first_imgRohingya refugees line up for daily essentials distribution at Balukhali camp, near Cox`s Bazar, Bangladesh on 15 January 2018. ReutersHundreds of Rohingya refugees staged protests in Bangladesh on Friday against plans to send them back to Myanmar, where a military crackdown last year sparked a mass exodus.The refugees chanted slogans and held banners demanding citizenship and guarantees of security before they return to their home state of Rakhine in Myanmar.The protest came ahead of a visit by UN special rapporteur Yanghee Lee to the camps in southeastern Bangladesh where around a million of the Muslim minority are now living.Bangladesh has reached an agreement with Myanmar to send back the around 750,000 refugees who have arrived since October 2016 over the next two years, a process set to begin as early as next week.But many Rohingya living in the crowded, unsanitary camps have said they do not want to return to Rakhine after fleeing atrocities including murder, rape and arson attacks on their homes.Rights groups and the UN say any repatriation must be voluntary.They have also expressed concerns about conditions in Myanmar, where many Rohingya settlements have been burned to the ground by soldiers and Buddhist mobs.The government has said it is building temporary camps to accommodate the returnees, a prospect feared by Rohingya, said Mohibullah, a refugee and former teacher.“We want safe zones in Arakan (Rakhine) before repatriation,” he told AFP by phone from Cox’s Bazar, where the camps are located.“We want a UN peacekeeping force in Arakan. We want fundamental rights and citizenship. We do not want repatriation without life guarantees,” Mohibullah said.Police said they were unaware of the protests.A Bangladesh official said around 6,500 Rohingya currently living in no man’s land between the two countries would be among the first to be repatriated.The repatriation deal does not cover the estimated 200,000 Rohingya refugees who were living in Bangladesh prior to October 2016, driven out by previous rounds of communal violence and military operations.last_img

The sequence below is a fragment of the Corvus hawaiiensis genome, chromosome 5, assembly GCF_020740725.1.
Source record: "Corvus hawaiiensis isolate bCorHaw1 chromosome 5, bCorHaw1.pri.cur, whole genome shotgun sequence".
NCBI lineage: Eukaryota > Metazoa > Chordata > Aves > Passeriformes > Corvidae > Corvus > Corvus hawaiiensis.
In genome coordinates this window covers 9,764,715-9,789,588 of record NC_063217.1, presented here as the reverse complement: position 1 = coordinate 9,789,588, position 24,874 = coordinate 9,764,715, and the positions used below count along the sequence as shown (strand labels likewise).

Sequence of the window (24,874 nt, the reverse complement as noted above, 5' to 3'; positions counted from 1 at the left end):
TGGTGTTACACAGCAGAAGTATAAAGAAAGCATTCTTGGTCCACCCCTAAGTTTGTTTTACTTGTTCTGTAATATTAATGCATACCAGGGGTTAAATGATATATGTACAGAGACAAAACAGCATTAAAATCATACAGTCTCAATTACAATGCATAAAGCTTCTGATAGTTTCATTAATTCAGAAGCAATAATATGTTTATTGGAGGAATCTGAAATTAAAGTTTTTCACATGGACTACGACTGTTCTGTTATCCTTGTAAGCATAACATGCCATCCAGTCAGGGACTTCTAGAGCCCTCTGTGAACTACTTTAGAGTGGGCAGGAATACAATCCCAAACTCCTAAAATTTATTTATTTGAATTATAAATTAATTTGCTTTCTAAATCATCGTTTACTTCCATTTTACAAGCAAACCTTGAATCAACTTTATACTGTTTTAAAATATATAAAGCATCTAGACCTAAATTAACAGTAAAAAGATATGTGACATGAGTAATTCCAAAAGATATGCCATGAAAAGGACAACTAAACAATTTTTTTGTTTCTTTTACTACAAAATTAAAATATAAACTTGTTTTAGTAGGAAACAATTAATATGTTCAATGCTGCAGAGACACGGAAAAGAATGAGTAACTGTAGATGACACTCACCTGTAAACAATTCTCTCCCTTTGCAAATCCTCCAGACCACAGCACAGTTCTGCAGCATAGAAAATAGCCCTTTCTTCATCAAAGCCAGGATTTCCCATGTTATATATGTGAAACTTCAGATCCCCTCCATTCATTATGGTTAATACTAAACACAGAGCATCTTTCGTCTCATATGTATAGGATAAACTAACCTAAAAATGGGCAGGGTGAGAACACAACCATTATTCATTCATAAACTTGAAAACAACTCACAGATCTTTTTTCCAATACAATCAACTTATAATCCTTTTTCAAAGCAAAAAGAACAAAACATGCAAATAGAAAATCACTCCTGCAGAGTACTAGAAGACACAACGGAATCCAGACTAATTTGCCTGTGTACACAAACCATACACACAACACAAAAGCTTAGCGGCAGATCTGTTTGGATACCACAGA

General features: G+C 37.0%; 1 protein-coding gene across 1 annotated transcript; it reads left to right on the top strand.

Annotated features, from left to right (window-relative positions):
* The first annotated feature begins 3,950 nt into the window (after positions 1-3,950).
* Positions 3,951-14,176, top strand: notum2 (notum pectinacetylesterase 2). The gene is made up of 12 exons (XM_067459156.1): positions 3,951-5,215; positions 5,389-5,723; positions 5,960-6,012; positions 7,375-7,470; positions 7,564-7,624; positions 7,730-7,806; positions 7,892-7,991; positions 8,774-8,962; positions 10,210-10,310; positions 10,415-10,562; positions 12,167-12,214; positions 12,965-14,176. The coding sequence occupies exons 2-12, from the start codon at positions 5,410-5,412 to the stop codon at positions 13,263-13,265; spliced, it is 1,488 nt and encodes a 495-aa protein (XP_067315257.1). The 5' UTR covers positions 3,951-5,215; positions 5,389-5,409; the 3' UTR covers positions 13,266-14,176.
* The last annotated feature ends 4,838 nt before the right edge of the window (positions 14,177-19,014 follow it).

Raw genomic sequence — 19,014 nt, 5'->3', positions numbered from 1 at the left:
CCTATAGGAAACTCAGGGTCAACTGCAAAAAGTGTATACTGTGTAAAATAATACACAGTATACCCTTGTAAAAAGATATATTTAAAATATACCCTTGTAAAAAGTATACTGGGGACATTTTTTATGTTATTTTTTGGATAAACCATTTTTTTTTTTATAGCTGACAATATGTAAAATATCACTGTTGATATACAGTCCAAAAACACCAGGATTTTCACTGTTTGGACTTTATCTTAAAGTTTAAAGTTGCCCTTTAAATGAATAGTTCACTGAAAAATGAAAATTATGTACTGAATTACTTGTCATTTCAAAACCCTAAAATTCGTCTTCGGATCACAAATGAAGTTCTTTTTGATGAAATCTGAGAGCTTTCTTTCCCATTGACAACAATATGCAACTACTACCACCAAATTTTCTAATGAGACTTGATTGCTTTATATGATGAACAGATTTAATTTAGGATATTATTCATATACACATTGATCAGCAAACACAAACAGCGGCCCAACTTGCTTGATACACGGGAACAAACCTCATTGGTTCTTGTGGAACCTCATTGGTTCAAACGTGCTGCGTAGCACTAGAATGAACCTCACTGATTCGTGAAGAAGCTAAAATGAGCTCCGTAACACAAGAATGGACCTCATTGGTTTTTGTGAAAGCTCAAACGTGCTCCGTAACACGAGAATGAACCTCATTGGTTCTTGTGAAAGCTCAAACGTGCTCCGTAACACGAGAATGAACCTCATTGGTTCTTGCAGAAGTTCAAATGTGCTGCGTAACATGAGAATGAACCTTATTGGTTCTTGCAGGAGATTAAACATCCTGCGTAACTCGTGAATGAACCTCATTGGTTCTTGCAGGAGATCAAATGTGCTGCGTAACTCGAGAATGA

New gun laws will make NZ safer says PM Ardern